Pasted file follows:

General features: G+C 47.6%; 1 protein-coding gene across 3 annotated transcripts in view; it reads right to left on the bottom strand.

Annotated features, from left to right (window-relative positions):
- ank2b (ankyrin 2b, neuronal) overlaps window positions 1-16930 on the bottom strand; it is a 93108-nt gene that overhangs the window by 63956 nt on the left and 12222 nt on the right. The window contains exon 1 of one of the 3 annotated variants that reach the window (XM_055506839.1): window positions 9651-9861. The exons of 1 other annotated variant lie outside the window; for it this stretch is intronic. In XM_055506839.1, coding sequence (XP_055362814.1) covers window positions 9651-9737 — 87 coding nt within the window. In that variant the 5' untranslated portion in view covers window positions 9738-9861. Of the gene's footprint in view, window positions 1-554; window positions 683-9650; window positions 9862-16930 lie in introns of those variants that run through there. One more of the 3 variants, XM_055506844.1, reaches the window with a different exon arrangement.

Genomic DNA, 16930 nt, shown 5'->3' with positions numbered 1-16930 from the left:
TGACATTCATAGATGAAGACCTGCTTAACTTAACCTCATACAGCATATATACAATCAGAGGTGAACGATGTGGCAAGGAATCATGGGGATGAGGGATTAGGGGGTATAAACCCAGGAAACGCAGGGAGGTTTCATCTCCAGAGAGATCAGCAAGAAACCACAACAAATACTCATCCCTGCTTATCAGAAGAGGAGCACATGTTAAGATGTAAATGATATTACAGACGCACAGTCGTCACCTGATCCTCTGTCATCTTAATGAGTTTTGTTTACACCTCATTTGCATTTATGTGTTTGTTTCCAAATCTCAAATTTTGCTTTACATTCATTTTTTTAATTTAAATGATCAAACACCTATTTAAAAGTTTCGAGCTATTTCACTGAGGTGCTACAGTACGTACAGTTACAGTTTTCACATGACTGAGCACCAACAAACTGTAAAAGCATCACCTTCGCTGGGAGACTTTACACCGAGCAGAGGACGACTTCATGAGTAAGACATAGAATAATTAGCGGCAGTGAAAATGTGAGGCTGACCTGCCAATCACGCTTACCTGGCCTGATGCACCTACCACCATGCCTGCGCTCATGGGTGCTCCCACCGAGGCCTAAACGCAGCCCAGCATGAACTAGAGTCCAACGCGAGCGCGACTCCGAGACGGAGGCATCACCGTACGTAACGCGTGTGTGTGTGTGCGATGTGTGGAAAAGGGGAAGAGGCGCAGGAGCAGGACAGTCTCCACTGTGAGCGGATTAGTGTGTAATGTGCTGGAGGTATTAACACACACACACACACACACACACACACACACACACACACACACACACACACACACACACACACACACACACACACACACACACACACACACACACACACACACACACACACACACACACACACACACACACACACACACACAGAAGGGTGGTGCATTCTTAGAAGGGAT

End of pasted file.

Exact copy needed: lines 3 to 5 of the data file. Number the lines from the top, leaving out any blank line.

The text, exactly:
- ank2b (ankyrin 2b, neuronal) overlaps window positions 1-16930 on the bottom strand; it is a 93108-nt gene that overhangs the window by 63956 nt on the left and 12222 nt on the right. The window contains exon 1 of one of the 3 annotated variants that reach the window (XM_055506839.1): window positions 9651-9861. The exons of 1 other annotated variant lie outside the window; for it this stretch is intronic. In XM_055506839.1, coding sequence (XP_055362814.1) covers window positions 9651-9737 — 87 coding nt within the window. In that variant the 5' untranslated portion in view covers window positions 9738-9861. Of the gene's footprint in view, window positions 1-554; window positions 683-9650; window positions 9862-16930 lie in introns of those variants that run through there. One more of the 3 variants, XM_055506844.1, reaches the window with a different exon arrangement.

Genomic DNA, 16930 nt, shown 5'->3' with positions numbered 1-16930 from the left:
TGACATTCATAGATGAAGACCTGCTTAACTTAACCTCATACAGCATATATACAATCAGAGGTGAACGATGTGGCAAGGAATCATGGGGATGAGGGATTAGGGGGTATAAACCCAGGAAACGCAGGGAGGTTTCATCTCCAGAGAGATCAGCAAGAAACCACAACAAATACTCATCCCTGCTTATCAGAAGAGGAGCACATGTTAAGATGTAAATGATATTACAGACGCACAGTCGTCACCTGATCCTCTGTCATCTTAATGAGTTTTGTTTACACCTCATTTGCATTTATGTGTTTGTTTCCAAATCTCAAATTTTGCTTTACATTCATTTTTTTAATTTAAATGATCAAACACCTATTTAAAAGTTTCGAGCTATTTCACTGAGGTGCTACAGTACGTACAGTTACAGTTTTCACATGACTGAGCACCAACAAACTGTAAAAGCATCACCTTCGCTGGGAGACTTTACACCGAGCAGAGGACGACTTCATGAGTAAGACATAGAATAATTAGCGGCAGTGAAAATGTGAGGCTGACCTGCCAATCACGCTTACCTGGCCTGATGCACCTACCACCATGCCTGCGCTCATGGGTGCTCCCACCGAGGCCTAAACGCAGCCCAGCATGAACTAGAGTCCAACGCGAGCGCGACTCCGAGACGGAGGCATCACCGTACGTAACGCGTGTGTGTGTGTGCGATGTGTGGAAAAGGGGAAGAGGCGCAGGAGCAGGACAGTCTCCACTGTGAGCGGATTAGTGTGTAATGTGCTGGAGGTATTAACACACACACACACACACACACACACACACACACACACACACACACACACACACACACACACACACACACACACACACACACACACACACACACACACACACACACACACACACACACACACACACACACACACACACACACAGAAGGGTGGTGCATTCTTAGAAGGGAT